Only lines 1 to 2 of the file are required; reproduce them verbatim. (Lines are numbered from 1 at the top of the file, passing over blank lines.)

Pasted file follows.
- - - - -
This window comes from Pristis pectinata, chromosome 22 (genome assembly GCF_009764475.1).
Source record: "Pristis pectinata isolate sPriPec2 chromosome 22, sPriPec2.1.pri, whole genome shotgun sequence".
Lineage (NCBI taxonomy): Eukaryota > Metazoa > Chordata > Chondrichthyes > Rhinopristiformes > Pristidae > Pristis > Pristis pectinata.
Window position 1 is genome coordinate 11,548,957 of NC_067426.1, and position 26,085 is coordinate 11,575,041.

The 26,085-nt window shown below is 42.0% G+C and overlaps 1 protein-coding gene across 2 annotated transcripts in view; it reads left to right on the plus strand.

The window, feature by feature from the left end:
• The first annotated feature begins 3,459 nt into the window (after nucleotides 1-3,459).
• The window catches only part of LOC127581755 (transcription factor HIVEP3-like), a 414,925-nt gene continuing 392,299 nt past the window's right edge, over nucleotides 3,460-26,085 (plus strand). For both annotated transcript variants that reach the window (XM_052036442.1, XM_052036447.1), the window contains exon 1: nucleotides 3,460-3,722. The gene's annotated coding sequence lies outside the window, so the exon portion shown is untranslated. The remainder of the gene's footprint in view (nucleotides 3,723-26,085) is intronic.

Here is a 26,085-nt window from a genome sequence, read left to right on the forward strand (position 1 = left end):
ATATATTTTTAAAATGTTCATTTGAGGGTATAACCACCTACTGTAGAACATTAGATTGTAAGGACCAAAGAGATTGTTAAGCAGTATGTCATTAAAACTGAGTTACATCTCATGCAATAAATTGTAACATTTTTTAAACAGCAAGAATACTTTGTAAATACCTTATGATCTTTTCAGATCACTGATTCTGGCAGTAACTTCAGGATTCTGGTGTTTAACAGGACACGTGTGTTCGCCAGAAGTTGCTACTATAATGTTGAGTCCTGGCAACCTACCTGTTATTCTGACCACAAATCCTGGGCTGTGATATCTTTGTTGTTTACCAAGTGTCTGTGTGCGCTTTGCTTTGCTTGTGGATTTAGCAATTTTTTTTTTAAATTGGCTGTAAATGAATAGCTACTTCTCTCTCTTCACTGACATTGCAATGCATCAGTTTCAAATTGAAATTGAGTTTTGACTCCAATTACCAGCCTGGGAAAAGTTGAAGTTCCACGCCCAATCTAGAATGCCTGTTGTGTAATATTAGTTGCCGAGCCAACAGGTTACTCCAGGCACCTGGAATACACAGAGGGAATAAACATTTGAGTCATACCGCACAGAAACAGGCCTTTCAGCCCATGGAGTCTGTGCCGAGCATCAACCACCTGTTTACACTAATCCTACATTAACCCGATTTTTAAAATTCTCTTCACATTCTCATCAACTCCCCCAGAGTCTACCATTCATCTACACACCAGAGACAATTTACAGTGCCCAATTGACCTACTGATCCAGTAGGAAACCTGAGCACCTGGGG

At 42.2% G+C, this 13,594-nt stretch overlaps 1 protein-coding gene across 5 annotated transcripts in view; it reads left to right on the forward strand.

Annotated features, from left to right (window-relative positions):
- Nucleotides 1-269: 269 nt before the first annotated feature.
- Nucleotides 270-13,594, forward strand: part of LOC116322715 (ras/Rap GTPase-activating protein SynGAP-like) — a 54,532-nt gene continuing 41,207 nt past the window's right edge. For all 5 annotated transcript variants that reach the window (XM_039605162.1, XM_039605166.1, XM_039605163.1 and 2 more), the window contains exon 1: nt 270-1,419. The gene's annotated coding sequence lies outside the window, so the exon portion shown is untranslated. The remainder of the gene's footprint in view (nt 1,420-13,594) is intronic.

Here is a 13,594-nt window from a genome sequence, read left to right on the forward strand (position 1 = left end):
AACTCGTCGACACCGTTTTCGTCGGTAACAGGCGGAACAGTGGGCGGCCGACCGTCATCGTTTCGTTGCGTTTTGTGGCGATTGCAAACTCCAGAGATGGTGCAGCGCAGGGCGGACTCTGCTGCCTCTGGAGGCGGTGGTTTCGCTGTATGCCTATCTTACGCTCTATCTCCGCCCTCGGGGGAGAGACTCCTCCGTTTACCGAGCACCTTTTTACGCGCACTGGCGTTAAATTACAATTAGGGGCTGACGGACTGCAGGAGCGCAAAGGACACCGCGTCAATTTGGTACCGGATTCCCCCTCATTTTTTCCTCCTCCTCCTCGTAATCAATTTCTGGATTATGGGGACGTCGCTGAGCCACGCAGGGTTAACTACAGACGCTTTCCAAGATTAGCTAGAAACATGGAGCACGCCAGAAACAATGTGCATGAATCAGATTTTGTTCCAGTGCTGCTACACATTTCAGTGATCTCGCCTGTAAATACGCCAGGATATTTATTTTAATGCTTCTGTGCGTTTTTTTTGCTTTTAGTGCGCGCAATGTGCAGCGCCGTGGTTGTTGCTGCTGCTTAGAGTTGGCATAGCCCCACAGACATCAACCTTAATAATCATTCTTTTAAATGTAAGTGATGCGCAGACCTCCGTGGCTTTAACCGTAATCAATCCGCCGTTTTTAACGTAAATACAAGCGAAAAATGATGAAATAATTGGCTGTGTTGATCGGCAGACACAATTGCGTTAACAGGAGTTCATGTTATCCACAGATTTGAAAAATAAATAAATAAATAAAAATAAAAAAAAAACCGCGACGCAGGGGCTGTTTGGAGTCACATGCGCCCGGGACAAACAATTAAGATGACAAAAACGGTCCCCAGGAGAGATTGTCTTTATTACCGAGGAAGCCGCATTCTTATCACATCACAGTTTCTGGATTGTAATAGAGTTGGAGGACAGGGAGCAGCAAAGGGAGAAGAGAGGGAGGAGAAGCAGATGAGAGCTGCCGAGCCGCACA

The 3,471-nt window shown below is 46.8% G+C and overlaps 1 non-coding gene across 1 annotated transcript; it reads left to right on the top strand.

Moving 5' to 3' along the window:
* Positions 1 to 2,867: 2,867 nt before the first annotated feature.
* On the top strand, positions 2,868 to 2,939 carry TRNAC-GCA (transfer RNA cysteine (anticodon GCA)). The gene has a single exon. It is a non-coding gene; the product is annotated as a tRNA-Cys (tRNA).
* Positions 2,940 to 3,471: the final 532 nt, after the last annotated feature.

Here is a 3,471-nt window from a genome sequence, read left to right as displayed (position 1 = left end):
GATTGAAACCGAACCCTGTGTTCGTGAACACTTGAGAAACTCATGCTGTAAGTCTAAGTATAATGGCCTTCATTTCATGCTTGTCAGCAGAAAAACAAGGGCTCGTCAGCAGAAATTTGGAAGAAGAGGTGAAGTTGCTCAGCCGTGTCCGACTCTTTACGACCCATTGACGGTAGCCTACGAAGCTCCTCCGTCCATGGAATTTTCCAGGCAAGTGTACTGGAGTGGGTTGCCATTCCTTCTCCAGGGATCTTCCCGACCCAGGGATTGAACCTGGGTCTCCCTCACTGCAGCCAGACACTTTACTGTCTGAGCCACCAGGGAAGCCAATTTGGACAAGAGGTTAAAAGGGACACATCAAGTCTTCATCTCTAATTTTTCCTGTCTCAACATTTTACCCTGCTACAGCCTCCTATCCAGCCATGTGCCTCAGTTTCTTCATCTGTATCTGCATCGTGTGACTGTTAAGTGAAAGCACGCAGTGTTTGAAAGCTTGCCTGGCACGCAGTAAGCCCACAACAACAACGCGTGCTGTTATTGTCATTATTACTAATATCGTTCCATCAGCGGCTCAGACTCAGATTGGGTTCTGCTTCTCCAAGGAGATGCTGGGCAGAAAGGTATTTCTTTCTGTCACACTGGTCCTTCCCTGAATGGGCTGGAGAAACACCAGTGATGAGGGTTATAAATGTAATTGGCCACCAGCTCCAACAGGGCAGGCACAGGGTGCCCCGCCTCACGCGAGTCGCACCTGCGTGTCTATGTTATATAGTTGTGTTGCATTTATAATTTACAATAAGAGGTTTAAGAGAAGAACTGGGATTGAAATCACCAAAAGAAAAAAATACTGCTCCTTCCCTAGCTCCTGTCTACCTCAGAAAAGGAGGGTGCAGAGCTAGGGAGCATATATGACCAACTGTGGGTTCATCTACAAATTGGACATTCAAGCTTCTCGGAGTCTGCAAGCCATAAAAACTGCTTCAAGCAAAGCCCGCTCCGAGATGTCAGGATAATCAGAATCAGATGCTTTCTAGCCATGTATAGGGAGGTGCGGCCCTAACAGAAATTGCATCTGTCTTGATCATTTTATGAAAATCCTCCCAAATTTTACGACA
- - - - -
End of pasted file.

This window comes from Pristis pectinata, chromosome 22 (genome assembly GCF_009764475.1).
Source record: "Pristis pectinata isolate sPriPec2 chromosome 22, sPriPec2.1.pri, whole genome shotgun sequence".